I grew up watching Connie Chung. It wasn’t because I liked watching the news as a young girl — it was because my mother liked to watch Connie Chung. My mother thought Connie was the most beautiful woman, and because she was the only Asian woman anchor on television in the 1980s, my mother felt it was her duty to watch her. My mother’s English wasn’t good enough to understand Connie completely but this didn’t stop her from turning on NBC and watching the news each day.
I admired Connie as much as my mother did.
As an Asian American girl growing up in the 1980’s there were few Asian American woman role models to follow. Connie became my secret role model. I wanted to be like her.
As an adult, I continued to admire Connie. I admire her even more after she penned the story, “Dear Christine Blasey Ford: I, too, was sexually assaulted — and it’s seared into my memory forever. ”
As a Chinese American, Connie understood how difficult it is to reveal her sexual assault but she did it anyway.
Connie's story helps to challenge the all too common understanding that sexual assault brings shame upon the person who is assaulted — the shame should be on the person who commits the assault, not on the survivor.
Her boldness gives Asian American women like me new courage and hope that we are not alone when we share our own stories of sexual assault. We recognize that our communities are not immune from sexual assault and it happens more often than we want to acknowledge.
Connie's story gives me the strength to say that I too was sexually assaulted by someone close to my family. It is a burden I have carried for years and into my adult life. The experience of sexual assault is always with me, and it is something I would not want any of my children to experience. Not being able to talk about it, knowing it would be perceived as me bringing shame to my family, has been a heavy yoke that I have been carrying.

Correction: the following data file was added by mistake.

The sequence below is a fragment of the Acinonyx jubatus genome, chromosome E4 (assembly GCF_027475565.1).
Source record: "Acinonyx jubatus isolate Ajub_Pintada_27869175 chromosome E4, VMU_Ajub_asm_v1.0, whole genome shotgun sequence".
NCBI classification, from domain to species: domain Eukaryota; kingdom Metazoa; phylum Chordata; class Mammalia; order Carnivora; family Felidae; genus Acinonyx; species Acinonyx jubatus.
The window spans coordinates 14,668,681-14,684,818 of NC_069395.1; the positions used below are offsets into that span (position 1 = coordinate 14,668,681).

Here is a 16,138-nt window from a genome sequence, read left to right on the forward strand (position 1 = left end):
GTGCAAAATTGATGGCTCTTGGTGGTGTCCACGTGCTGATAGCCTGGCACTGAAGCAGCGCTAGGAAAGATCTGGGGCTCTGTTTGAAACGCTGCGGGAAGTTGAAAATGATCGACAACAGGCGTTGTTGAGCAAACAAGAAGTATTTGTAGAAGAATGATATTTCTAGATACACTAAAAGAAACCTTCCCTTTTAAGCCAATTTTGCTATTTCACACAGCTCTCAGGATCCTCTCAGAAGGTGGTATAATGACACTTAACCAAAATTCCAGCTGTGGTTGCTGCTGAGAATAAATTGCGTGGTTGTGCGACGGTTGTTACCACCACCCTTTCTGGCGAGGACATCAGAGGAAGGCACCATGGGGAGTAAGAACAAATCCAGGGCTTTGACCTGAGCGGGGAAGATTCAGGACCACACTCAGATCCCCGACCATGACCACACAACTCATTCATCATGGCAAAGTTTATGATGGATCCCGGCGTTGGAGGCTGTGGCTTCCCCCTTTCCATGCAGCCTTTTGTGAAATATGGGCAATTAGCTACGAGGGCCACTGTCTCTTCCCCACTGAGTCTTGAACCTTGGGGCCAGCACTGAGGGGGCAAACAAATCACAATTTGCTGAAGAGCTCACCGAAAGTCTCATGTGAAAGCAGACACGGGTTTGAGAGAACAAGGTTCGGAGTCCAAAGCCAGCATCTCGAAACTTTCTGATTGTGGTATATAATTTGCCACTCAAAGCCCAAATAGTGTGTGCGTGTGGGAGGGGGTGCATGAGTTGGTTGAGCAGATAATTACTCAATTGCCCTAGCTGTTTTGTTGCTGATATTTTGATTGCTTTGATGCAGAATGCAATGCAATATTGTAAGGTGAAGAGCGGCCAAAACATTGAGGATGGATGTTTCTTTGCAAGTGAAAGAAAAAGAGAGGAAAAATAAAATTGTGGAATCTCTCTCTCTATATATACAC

Now as a mother of a young adult and two teenagers, I believe it is important to share my story so that society is aware that sexual assault occurs frequently, even in Asian American communities. Just because we do not share our experiences publicly does not mean that Asian Americans are immune to sexual violence. Just because we carry the burden for decades doesn’t make our experiences untrue. Just because we do not share our stories doesn’t mean that we need to continue to live in shame.
Statistics for sexual assault in Asian American communities are hard to come by, but a study by Asian Pacific Institute on Gender Based Violence found that anywhere from 21-55 percent of Asian American women report facing physical and or sexual violence in their lifetime. If we continue to create a culture of shame around survivors, less and less Asian American will report these incidents publically and we will not know how deeply this issue affects our communities.
We need to disrupt and transform our culture so that reporting sexual assault is not shameful. We need to raise our men and boys to respect women and know they will be held accountable for their action if they assault anyone. I want women and girls in the Asian community to live in a new time where sexual assault is unacceptable and has consequences for perpetrators. We need to disrupt culture and create an environment that allows survivors to feel safe, heard, and believed when they tell their stories.